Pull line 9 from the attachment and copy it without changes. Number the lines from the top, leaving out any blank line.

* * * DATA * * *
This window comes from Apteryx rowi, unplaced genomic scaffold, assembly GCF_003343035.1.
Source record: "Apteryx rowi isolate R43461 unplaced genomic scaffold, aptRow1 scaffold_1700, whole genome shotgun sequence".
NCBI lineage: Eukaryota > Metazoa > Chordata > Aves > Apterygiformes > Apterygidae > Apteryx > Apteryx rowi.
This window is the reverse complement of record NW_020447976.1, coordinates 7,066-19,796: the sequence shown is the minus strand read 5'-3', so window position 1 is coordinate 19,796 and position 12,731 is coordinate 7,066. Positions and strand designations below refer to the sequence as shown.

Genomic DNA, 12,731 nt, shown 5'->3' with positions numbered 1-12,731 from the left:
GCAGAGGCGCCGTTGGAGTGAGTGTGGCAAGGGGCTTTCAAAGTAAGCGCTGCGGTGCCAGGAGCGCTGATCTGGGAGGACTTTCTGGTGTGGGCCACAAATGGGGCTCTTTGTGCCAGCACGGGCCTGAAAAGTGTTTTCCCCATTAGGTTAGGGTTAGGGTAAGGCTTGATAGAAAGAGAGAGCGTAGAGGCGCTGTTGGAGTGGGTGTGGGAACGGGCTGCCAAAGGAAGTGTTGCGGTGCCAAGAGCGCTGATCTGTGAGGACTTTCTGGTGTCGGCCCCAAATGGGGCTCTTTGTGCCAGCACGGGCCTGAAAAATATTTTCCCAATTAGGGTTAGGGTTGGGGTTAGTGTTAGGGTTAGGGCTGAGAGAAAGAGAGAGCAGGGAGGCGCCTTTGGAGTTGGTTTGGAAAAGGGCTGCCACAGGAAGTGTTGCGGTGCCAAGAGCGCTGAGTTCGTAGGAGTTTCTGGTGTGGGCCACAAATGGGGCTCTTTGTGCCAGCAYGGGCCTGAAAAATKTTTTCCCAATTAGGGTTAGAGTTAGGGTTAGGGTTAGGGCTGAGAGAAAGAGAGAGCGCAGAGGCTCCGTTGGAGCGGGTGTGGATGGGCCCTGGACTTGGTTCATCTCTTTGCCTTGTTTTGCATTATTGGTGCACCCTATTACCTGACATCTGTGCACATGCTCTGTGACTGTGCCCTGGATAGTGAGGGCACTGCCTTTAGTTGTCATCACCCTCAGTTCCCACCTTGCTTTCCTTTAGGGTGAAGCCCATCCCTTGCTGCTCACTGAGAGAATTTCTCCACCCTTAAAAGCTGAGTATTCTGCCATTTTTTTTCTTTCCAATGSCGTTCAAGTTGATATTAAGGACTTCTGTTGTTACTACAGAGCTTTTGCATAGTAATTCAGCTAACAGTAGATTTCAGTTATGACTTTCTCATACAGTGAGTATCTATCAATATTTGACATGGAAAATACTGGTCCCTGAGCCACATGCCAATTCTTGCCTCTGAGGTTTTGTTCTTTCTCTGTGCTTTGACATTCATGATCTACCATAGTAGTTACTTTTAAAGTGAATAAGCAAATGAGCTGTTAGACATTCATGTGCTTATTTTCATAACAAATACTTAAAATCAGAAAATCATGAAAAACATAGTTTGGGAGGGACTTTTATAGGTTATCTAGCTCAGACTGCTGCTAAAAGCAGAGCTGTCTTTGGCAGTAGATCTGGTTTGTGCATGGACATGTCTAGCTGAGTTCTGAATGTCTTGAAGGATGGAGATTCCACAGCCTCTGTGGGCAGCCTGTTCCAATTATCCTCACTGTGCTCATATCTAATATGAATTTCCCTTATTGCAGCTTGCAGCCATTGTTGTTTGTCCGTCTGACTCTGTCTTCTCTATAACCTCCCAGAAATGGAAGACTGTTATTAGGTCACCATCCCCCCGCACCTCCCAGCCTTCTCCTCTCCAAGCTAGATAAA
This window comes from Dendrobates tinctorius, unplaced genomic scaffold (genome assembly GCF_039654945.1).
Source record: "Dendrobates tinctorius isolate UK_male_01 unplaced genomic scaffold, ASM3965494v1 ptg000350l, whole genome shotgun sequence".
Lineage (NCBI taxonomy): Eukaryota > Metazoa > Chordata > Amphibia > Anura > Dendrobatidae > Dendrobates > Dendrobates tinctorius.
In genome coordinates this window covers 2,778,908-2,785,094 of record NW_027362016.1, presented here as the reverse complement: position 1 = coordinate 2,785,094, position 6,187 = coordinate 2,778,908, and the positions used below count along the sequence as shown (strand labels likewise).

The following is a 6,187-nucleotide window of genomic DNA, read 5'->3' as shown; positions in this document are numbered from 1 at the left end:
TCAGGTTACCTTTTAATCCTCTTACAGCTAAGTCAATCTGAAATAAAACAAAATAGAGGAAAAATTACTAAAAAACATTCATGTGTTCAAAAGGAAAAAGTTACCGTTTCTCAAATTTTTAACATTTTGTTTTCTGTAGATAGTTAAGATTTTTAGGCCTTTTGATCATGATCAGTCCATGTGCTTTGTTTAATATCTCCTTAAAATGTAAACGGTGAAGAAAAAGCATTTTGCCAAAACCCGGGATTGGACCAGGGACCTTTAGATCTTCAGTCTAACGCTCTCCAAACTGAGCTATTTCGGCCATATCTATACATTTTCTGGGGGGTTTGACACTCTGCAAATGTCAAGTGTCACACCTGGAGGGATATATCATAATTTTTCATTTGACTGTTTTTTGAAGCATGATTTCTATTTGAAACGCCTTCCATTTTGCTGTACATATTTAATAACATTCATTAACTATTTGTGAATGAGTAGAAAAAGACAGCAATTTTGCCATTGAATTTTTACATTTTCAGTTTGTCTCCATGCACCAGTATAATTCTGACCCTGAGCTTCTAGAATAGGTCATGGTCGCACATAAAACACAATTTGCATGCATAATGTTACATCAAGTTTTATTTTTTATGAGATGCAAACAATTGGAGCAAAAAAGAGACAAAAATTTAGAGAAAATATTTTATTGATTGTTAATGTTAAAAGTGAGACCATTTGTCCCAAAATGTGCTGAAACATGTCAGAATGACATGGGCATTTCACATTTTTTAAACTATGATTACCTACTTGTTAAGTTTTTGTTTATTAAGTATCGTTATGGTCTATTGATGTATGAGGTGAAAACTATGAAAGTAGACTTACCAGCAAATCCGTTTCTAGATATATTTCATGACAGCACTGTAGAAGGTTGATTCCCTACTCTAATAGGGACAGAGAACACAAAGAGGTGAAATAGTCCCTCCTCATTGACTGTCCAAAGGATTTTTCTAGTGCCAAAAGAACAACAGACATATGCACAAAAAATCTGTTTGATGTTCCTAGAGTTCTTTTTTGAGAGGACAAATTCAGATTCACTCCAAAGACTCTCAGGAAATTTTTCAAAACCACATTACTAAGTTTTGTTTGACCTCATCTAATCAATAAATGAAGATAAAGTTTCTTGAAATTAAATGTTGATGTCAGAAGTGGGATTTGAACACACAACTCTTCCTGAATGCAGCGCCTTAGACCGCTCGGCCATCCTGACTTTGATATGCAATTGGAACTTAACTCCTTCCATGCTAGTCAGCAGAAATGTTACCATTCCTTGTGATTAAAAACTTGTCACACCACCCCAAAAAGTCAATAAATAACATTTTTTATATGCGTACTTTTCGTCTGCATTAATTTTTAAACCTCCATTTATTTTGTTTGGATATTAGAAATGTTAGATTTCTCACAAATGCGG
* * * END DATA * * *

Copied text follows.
Lineage (NCBI taxonomy): Eukaryota > Metazoa > Chordata > Amphibia > Anura > Dendrobatidae > Dendrobates > Dendrobates tinctorius.